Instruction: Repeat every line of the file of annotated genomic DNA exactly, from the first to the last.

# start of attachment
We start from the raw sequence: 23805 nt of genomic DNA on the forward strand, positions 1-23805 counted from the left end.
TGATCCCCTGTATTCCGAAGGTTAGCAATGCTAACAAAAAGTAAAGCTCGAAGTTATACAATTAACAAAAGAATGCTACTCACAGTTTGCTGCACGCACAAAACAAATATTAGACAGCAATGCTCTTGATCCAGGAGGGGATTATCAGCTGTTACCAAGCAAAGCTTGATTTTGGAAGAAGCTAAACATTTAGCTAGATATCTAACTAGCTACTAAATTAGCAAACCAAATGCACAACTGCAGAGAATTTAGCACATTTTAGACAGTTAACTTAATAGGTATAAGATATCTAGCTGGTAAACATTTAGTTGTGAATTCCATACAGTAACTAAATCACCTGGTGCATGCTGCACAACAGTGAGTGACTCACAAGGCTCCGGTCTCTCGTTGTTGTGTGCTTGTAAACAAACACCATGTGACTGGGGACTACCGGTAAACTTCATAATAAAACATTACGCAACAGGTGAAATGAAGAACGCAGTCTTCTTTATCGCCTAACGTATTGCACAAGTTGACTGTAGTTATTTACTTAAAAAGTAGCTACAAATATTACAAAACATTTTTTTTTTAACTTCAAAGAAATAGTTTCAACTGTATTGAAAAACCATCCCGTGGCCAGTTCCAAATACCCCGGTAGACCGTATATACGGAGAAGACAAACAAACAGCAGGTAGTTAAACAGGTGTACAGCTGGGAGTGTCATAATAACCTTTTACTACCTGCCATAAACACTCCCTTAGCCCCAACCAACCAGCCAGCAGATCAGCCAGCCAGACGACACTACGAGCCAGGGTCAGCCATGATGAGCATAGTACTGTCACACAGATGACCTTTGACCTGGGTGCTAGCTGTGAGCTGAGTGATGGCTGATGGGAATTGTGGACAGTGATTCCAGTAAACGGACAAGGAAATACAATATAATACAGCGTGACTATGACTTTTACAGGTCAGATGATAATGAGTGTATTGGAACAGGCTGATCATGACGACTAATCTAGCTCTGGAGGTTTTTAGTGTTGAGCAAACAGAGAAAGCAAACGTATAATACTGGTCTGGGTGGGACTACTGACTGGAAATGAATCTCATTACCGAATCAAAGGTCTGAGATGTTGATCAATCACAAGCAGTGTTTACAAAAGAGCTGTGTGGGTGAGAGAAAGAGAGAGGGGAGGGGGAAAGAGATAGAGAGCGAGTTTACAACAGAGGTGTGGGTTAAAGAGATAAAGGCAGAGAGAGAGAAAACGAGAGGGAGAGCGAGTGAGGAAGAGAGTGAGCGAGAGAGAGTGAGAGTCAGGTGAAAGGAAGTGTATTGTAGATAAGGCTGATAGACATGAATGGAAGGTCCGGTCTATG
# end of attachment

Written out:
We start from the raw sequence: 23805 nt of genomic DNA on the forward strand, positions 1-23805 counted from the left end.
TGATCCCCTGTATTCCGAAGGTTAGCAATGCTAACAAAAAGTAAAGCTCGAAGTTATACAATTAACAAAAGAATGCTACTCACAGTTTGCTGCACGCACAAAACAAATATTAGACAGCAATGCTCTTGATCCAGGAGGGGATTATCAGCTGTTACCAAGCAAAGCTTGATTTTGGAAGAAGCTAAACATTTAGCTAGATATCTAACTAGCTACTAAATTAGCAAACCAAATGCACAACTGCAGAGAATTTAGCACATTTTAGACAGTTAACTTAATAGGTATAAGATATCTAGCTGGTAAACATTTAGTTGTGAATTCCATACAGTAACTAAATCACCTGGTGCATGCTGCACAACAGTGAGTGACTCACAAGGCTCCGGTCTCTCGTTGTTGTGTGCTTGTAAACAAACACCATGTGACTGGGGACTACCGGTAAACTTCATAATAAAACATTACGCAACAGGTGAAATGAAGAACGCAGTCTTCTTTATCGCCTAACGTATTGCACAAGTTGACTGTAGTTATTTACTTAAAAAGTAGCTACAAATATTACAAAACATTTTTTTTTTAACTTCAAAGAAATAGTTTCAACTGTATTGAAAAACCATCCCGTGGCCAGTTCCAAATACCCCGGTAGACCGTATATACGGAGAAGACAAACAAACAGCAGGTAGTTAAACAGGTGTACAGCTGGGAGTGTCATAATAACCTTTTACTACCTGCCATAAACACTCCCTTAGCCCCAACCAACCAGCCAGCAGATCAGCCAGCCAGACGACACTACGAGCCAGGGTCAGCCATGATGAGCATAGTACTGTCACACAGATGACCTTTGACCTGGGTGCTAGCTGTGAGCTGAGTGATGGCTGATGGGAATTGTGGACAGTGATTCCAGTAAACGGACAAGGAAATACAATATAATACAGCGTGACTATGACTTTTACAGGTCAGATGATAATGAGTGTATTGGAACAGGCTGATCATGACGACTAATCTAGCTCTGGAGGTTTTTAGTGTTGAGCAAACAGAGAAAGCAAACGTATAATACTGGTCTGGGTGGGACTACTGACTGGAAATGAATCTCATTACCGAATCAAAGGTCTGAGATGTTGATCAATCACAAGCAGTGTTTACAAAAGAGCTGTGTGGGTGAGAGAAAGAGAGAGGGGAGGGGGAAAGAGATAGAGAGCGAGTTTACAACAGAGGTGTGGGTTAAAGAGATAAAGGCAGAGAGAGAGAAAACGAGAGGGAGAGCGAGTGAGGAAGAGAGTGAGCGAGAGAGAGTGAGAGTCAGGTGAAAGGAAGTGTATTGTAGATAAGGCTGATAGACATGAATGGAAGGTCCGGTCTATG